The second aspect of Plutarch’s language is his hypotaxis, on display in almost any sentence you could select from the Lives. It is not, contrary to what you may have pieced together for yourself, a person hypo-ventilating (not a thing) in a taxi (a real thing). Hypotaxis is a fancier, and more specific, way of describing what I said before in the metaphor about English cottage garden. An author prone to hypotaxis subordinates many ideas to the main one. That is, while working his way to the main point, an author may, in trying to instruct the reader, point out a beautiful byway, modulate the main idea, or otherwise show off his syntactic control, subordinate and sandwich many clauses into one sentence, as this one has.
Its opposite is called parataxis. It is clear and direct and the preferred contemporary style. Thus, it is hard for translators to do justice to Plutarch’s sentence style without sounding old-fashioned themselves because his prose style falls on the opposite end of today’s prose style spectrum.
The first sentence serves as enough of an example because all of Metellus’s actions are subordinated to Caesar’s response. The main clause (and point) is “Caesar said, ‘Shut up! War doesn’t need free speech'” Keep an eye out for how each translator handles it.
Passage Preamble: Setting The Scene
The passage needs just a bit of introduction but serves as a wonderful illumination of Caesar’s character, particularly his celeritas (speed) and clementia (mercy), at a climax in his story. Caesar has entered the city of Rome and found it bereft of defenders. Strangely, the city seems to be at peace. Pompey and the rest of the Senatorial resistance fled Italy when rumor reached Rome that Caesar had crossed the Rubicon. They’re all hastening for Greece and gathering the resistance.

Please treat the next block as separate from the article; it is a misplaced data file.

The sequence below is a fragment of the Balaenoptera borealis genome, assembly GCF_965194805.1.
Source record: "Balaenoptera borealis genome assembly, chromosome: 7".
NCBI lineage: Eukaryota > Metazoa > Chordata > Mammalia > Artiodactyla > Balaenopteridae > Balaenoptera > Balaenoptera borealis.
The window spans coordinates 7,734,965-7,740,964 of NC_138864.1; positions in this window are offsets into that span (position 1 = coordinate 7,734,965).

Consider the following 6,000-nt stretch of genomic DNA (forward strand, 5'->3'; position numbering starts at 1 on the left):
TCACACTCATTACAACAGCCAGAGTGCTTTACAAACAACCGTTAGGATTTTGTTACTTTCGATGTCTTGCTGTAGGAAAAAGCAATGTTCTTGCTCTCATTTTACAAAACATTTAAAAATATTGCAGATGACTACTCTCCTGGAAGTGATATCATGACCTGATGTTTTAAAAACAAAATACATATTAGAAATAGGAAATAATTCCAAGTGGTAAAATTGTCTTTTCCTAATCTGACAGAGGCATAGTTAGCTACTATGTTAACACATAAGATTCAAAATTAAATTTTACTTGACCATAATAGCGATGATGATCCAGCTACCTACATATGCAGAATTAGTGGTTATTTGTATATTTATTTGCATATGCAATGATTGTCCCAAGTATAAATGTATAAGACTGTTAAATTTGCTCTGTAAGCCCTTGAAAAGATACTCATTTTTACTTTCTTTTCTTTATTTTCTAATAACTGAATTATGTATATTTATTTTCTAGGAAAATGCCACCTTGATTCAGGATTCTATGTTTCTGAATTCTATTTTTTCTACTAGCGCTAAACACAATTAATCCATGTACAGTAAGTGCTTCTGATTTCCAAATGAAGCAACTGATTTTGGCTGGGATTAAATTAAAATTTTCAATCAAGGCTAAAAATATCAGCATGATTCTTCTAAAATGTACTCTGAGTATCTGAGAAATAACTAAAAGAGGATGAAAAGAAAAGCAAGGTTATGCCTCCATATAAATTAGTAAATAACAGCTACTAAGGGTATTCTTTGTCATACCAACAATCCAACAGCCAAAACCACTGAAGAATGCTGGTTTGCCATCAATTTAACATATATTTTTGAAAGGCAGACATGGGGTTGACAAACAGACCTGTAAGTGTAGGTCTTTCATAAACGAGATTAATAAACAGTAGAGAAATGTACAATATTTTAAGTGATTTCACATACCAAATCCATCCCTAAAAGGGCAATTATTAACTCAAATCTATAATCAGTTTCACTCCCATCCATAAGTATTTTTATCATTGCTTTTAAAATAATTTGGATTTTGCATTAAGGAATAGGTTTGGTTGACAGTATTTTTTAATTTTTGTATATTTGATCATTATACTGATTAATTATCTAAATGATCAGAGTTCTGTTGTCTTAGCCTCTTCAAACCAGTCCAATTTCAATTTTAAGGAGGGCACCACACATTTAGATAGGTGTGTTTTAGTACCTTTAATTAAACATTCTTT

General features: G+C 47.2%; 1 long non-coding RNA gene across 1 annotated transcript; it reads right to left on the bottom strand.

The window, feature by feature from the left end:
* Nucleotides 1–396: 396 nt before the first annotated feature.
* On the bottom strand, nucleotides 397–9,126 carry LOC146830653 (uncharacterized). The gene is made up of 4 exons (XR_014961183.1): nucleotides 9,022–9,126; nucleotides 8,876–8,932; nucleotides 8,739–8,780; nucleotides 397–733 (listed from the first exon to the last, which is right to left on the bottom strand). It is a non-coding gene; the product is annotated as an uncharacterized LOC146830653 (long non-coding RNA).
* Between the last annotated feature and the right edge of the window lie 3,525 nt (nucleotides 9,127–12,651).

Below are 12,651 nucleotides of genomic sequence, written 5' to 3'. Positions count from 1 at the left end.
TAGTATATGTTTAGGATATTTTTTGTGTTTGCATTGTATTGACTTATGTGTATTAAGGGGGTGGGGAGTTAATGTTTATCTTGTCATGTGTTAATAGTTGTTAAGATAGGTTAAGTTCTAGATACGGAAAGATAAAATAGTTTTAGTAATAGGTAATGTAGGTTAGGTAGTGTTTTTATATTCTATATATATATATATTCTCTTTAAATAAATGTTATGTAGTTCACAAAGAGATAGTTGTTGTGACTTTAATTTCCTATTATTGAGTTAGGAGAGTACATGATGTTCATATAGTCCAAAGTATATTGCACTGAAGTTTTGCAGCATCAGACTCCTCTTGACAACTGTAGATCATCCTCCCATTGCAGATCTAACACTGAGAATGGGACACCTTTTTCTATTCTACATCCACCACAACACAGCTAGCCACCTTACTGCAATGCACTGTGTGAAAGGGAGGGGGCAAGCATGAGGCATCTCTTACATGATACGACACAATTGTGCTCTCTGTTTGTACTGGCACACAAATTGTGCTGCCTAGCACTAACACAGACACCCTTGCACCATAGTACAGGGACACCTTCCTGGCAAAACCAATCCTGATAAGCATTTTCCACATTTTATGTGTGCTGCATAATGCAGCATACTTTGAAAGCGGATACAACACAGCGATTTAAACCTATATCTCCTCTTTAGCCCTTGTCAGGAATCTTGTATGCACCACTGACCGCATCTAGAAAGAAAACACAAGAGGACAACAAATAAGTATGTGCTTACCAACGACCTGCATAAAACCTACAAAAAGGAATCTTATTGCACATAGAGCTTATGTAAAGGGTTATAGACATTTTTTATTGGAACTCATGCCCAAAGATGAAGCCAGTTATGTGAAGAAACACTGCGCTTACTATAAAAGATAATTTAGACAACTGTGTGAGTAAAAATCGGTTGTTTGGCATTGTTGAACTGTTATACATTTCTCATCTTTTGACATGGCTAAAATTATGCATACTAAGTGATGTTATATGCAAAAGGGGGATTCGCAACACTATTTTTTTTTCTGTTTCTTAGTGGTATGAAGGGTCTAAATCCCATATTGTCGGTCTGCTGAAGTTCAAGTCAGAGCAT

This leaves the entire Roman treasury—all the gold and silver of the past decades of conquest— available to Julius Caesar. He’ll need this money to fund the next few years of Civil War. The passage accents the relationship between the force of law and the force of war. The second pithy statement introduces the flow from words to deeds, casting further light on Metellus’s inability to enforce any of the demands he makes on Caesar, while Caesar is willing to enforce his demands against Metellus, with death if need be.
The Plutarch Passages Translated for Comparison
Thomas North – Shakespeare’s Plutarch Translation
And when Metellus also, one of the tribunes, would not suffer him to take any of the common treasure out of the temple of Saturn, but told him that it was against the law: “Tush,” said he, “time of war, and law, are two things. If this that I do,”quoth he, “do offend thee, then get thee hence for this time: for war cannot abide this frank and bold speech. But when wars are done, and that we are all quiet again, then thou shalt speak in the pulpit what thou wilt: and yet I do tell thee this of favour, impairing so much my right; for thou art mine, both thou, and all them that have risen against me, and whom I have in my hands.”
When he had spoken thus unto Metellus, he went to the temple-door where the treasure lay, and, finding no keys there, he caused smiths to be sent for, and made them break open the locks. Metellus thereupon began again to withstand him, and certain men that stood by praised him in his doing: but Caesar at length, speaking bigly to him, threatened him he would kill him presently, if he troubled him any more: and told him furthermore, “Young man,” quoth he, “thou knowest it is harder for me to tell it thee, than to do it.” That word made Metellus quake for fear, that he got him away roundly; and ever after that Caesar had all at his commandment for the wars.
Afterwards, when Metellus, the tribune, would have hindered him from taking money out of the public treasure, and adduced some laws against it, Caesar replied that arms and laws had each their own time; “If what I do displeases you, leave the place; war allows no free talking. When I have laid down my arms, and made peace, come back and make what speeches you please. And this,” he added, “I tell you in diminution of my own just right, as indeed you and all others who have appeared against me and are now in my power may be treated as I please.”
Having said this to Metellus, he went to the doors of the treasury, and the keys being not to be found, sent for smiths to force them open. Metellus again making resistance and some encouraging him in it, Caesar, in a louder tone, told him he would put him to death if he gave him any further disturbance. “And this,” said he, “you know, young man, is more disagreeable for me to say than to do.” These words made Metellus withdraw for fear, and obtained speedy execution henceforth for all orders that Caesar gave for procuring necessaries for the war.